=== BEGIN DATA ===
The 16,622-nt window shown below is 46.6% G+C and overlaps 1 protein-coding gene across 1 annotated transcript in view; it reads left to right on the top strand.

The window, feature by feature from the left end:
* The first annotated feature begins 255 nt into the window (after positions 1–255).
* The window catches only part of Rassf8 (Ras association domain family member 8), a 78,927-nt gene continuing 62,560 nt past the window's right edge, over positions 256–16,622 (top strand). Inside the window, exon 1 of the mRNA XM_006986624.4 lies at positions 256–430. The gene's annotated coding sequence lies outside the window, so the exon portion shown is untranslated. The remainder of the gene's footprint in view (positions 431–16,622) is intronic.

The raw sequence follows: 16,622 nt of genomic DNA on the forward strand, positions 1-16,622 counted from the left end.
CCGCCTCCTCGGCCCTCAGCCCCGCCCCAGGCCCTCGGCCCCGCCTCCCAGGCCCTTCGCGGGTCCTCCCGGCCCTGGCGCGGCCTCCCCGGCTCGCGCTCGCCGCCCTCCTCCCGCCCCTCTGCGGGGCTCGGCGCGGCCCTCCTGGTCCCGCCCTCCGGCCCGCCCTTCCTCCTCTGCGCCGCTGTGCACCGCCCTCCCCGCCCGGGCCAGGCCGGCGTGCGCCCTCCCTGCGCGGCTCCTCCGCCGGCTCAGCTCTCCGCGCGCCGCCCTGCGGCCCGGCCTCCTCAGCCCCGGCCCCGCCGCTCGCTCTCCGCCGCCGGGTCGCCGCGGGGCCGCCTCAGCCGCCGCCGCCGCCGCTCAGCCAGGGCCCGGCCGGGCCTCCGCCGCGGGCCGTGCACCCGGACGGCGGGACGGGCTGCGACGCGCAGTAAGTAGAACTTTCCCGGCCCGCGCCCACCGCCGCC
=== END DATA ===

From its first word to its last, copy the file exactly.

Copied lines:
The 16,622-nt window shown below is 46.6% G+C and overlaps 1 protein-coding gene across 1 annotated transcript in view; it reads left to right on the top strand.

The window, feature by feature from the left end:
* The first annotated feature begins 255 nt into the window (after positions 1–255).
* The window catches only part of Rassf8 (Ras association domain family member 8), a 78,927-nt gene continuing 62,560 nt past the window's right edge, over positions 256–16,622 (top strand). Inside the window, exon 1 of the mRNA XM_006986624.4 lies at positions 256–430. The gene's annotated coding sequence lies outside the window, so the exon portion shown is untranslated. The remainder of the gene's footprint in view (positions 431–16,622) is intronic.

The raw sequence follows: 16,622 nt of genomic DNA on the forward strand, positions 1-16,622 counted from the left end.
CCGCCTCCTCGGCCCTCAGCCCCGCCCCAGGCCCTCGGCCCCGCCTCCCAGGCCCTTCGCGGGTCCTCCCGGCCCTGGCGCGGCCTCCCCGGCTCGCGCTCGCCGCCCTCCTCCCGCCCCTCTGCGGGGCTCGGCGCGGCCCTCCTGGTCCCGCCCTCCGGCCCGCCCTTCCTCCTCTGCGCCGCTGTGCACCGCCCTCCCCGCCCGGGCCAGGCCGGCGTGCGCCCTCCCTGCGCGGCTCCTCCGCCGGCTCAGCTCTCCGCGCGCCGCCCTGCGGCCCGGCCTCCTCAGCCCCGGCCCCGCCGCTCGCTCTCCGCCGCCGGGTCGCCGCGGGGCCGCCTCAGCCGCCGCCGCCGCCGCTCAGCCAGGGCCCGGCCGGGCCTCCGCCGCGGGCCGTGCACCCGGACGGCGGGACGGGCTGCGACGCGCAGTAAGTAGAACTTTCCCGGCCCGCGCCCACCGCCGCC